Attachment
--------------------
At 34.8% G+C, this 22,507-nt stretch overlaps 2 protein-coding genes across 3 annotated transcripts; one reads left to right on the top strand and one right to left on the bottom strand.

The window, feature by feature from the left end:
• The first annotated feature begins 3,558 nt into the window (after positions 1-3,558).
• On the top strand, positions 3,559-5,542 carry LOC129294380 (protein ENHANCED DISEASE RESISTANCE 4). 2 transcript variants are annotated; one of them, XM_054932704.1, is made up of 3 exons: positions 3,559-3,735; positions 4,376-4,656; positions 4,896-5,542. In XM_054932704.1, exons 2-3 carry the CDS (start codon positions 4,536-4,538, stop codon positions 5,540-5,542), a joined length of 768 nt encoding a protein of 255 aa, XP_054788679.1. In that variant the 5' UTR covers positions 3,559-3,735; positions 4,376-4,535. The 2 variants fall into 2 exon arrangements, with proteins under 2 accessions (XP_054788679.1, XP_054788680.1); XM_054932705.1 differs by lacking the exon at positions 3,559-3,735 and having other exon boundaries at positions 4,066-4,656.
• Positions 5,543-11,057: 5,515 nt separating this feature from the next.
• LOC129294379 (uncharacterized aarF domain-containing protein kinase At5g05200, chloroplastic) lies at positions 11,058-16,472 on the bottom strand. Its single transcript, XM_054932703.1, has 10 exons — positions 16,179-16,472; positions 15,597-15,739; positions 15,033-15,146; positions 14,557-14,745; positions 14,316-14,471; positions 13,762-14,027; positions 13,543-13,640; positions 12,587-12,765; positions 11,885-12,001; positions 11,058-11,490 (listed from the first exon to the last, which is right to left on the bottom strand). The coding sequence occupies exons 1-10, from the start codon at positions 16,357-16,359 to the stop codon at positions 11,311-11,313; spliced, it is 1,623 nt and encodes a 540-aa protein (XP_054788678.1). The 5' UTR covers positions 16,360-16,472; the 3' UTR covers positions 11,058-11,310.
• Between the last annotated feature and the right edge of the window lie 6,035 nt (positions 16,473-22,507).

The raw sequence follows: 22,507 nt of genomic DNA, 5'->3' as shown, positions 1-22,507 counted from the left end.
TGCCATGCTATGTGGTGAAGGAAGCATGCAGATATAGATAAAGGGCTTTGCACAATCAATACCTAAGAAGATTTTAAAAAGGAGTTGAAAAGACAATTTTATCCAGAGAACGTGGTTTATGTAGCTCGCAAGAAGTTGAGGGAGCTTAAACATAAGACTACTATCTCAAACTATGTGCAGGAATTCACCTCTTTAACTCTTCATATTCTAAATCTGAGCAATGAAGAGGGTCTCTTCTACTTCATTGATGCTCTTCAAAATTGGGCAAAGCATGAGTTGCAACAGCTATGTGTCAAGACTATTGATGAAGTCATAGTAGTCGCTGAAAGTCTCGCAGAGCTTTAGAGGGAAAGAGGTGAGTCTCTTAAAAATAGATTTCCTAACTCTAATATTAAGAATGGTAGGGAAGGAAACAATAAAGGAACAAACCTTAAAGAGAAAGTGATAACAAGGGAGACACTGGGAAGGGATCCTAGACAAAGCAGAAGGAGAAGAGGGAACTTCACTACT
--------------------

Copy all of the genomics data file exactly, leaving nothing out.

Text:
At 34.8% G+C, this 22,507-nt stretch overlaps 2 protein-coding genes across 3 annotated transcripts; one reads left to right on the top strand and one right to left on the bottom strand.

The window, feature by feature from the left end:
• The first annotated feature begins 3,558 nt into the window (after positions 1-3,558).
• On the top strand, positions 3,559-5,542 carry LOC129294380 (protein ENHANCED DISEASE RESISTANCE 4). 2 transcript variants are annotated; one of them, XM_054932704.1, is made up of 3 exons: positions 3,559-3,735; positions 4,376-4,656; positions 4,896-5,542. In XM_054932704.1, exons 2-3 carry the CDS (start codon positions 4,536-4,538, stop codon positions 5,540-5,542), a joined length of 768 nt encoding a protein of 255 aa, XP_054788679.1. In that variant the 5' UTR covers positions 3,559-3,735; positions 4,376-4,535. The 2 variants fall into 2 exon arrangements, with proteins under 2 accessions (XP_054788679.1, XP_054788680.1); XM_054932705.1 differs by lacking the exon at positions 3,559-3,735 and having other exon boundaries at positions 4,066-4,656.
• Positions 5,543-11,057: 5,515 nt separating this feature from the next.
• LOC129294379 (uncharacterized aarF domain-containing protein kinase At5g05200, chloroplastic) lies at positions 11,058-16,472 on the bottom strand. Its single transcript, XM_054932703.1, has 10 exons — positions 16,179-16,472; positions 15,597-15,739; positions 15,033-15,146; positions 14,557-14,745; positions 14,316-14,471; positions 13,762-14,027; positions 13,543-13,640; positions 12,587-12,765; positions 11,885-12,001; positions 11,058-11,490 (listed from the first exon to the last, which is right to left on the bottom strand). The coding sequence occupies exons 1-10, from the start codon at positions 16,357-16,359 to the stop codon at positions 11,311-11,313; spliced, it is 1,623 nt and encodes a 540-aa protein (XP_054788678.1). The 5' UTR covers positions 16,360-16,472; the 3' UTR covers positions 11,058-11,310.
• Between the last annotated feature and the right edge of the window lie 6,035 nt (positions 16,473-22,507).

The raw sequence follows: 22,507 nt of genomic DNA, 5'->3' as shown, positions 1-22,507 counted from the left end.
TGCCATGCTATGTGGTGAAGGAAGCATGCAGATATAGATAAAGGGCTTTGCACAATCAATACCTAAGAAGATTTTAAAAAGGAGTTGAAAAGACAATTTTATCCAGAGAACGTGGTTTATGTAGCTCGCAAGAAGTTGAGGGAGCTTAAACATAAGACTACTATCTCAAACTATGTGCAGGAATTCACCTCTTTAACTCTTCATATTCTAAATCTGAGCAATGAAGAGGGTCTCTTCTACTTCATTGATGCTCTTCAAAATTGGGCAAAGCATGAGTTGCAACAGCTATGTGTCAAGACTATTGATGAAGTCATAGTAGTCGCTGAAAGTCTCGCAGAGCTTTAGAGGGAAAGAGGTGAGTCTCTTAAAAATAGATTTCCTAACTCTAATATTAAGAATGGTAGGGAAGGAAACAATAAAGGAACAAACCTTAAAGAGAAAGTGATAACAAGGGAGACACTGGGAAGGGATCCTAGACAAAGCAGAAGGAGAAGAGGGAACTTCACTACT